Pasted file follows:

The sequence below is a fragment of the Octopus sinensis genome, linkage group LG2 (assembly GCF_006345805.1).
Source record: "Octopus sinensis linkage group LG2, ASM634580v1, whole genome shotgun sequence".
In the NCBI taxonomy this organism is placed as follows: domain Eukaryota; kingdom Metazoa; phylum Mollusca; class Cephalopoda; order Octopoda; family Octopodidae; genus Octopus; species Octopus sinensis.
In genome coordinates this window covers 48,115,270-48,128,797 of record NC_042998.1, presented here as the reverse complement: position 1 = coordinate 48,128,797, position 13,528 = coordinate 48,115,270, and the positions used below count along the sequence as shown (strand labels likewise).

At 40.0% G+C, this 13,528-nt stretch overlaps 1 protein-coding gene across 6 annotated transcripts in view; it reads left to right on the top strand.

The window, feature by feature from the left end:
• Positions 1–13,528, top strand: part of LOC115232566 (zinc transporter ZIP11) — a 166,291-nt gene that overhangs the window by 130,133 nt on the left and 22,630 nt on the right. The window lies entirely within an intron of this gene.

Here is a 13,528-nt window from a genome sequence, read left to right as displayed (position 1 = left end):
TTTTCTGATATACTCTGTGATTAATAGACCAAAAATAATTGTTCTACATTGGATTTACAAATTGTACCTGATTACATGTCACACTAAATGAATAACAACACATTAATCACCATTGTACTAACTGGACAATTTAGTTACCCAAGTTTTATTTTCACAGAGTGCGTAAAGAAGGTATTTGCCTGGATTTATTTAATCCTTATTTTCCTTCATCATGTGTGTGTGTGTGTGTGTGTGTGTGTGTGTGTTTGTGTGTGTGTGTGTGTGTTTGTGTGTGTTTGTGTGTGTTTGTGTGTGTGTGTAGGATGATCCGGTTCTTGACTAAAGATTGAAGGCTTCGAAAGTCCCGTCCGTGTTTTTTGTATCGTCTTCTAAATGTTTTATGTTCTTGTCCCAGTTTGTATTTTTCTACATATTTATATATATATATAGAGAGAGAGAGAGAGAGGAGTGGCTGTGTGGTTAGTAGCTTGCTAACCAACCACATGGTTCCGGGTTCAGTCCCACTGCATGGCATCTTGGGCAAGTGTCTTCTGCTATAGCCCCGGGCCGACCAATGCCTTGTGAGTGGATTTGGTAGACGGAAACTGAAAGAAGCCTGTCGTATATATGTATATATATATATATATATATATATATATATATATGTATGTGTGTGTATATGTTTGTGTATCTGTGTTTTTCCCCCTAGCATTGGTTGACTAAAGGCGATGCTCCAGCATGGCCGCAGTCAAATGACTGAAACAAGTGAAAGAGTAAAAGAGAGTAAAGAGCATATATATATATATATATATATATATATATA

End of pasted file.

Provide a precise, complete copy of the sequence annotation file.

The sequence below is a fragment of the Octopus sinensis genome, linkage group LG2 (assembly GCF_006345805.1).
Source record: "Octopus sinensis linkage group LG2, ASM634580v1, whole genome shotgun sequence".
In the NCBI taxonomy this organism is placed as follows: domain Eukaryota; kingdom Metazoa; phylum Mollusca; class Cephalopoda; order Octopoda; family Octopodidae; genus Octopus; species Octopus sinensis.
In genome coordinates this window covers 48,115,270-48,128,797 of record NC_042998.1, presented here as the reverse complement: position 1 = coordinate 48,128,797, position 13,528 = coordinate 48,115,270, and the positions used below count along the sequence as shown (strand labels likewise).

At 40.0% G+C, this 13,528-nt stretch overlaps 1 protein-coding gene across 6 annotated transcripts in view; it reads left to right on the top strand.

The window, feature by feature from the left end:
• Positions 1–13,528, top strand: part of LOC115232566 (zinc transporter ZIP11) — a 166,291-nt gene that overhangs the window by 130,133 nt on the left and 22,630 nt on the right. The window lies entirely within an intron of this gene.

Here is a 13,528-nt window from a genome sequence, read left to right as displayed (position 1 = left end):
TTTTCTGATATACTCTGTGATTAATAGACCAAAAATAATTGTTCTACATTGGATTTACAAATTGTACCTGATTACATGTCACACTAAATGAATAACAACACATTAATCACCATTGTACTAACTGGACAATTTAGTTACCCAAGTTTTATTTTCACAGAGTGCGTAAAGAAGGTATTTGCCTGGATTTATTTAATCCTTATTTTCCTTCATCATGTGTGTGTGTGTGTGTGTGTGTGTGTGTGTGTTTGTGTGTGTGTGTGTGTGTTTGTGTGTGTTTGTGTGTGTTTGTGTGTGTGTGTAGGATGATCCGGTTCTTGACTAAAGATTGAAGGCTTCGAAAGTCCCGTCCGTGTTTTTTGTATCGTCTTCTAAATGTTTTATGTTCTTGTCCCAGTTTGTATTTTTCTACATATTTATATATATATATAGAGAGAGAGAGAGAGAGGAGTGGCTGTGTGGTTAGTAGCTTGCTAACCAACCACATGGTTCCGGGTTCAGTCCCACTGCATGGCATCTTGGGCAAGTGTCTTCTGCTATAGCCCCGGGCCGACCAATGCCTTGTGAGTGGATTTGGTAGACGGAAACTGAAAGAAGCCTGTCGTATATATGTATATATATATATATATATATATATATATATATATGTATGTGTGTGTATATGTTTGTGTATCTGTGTTTTTCCCCCTAGCATTGGTTGACTAAAGGCGATGCTCCAGCATGGCCGCAGTCAAATGACTGAAACAAGTGAAAGAGTAAAAGAGAGTAAAGAGCATATATATATATATATATATATATATATATA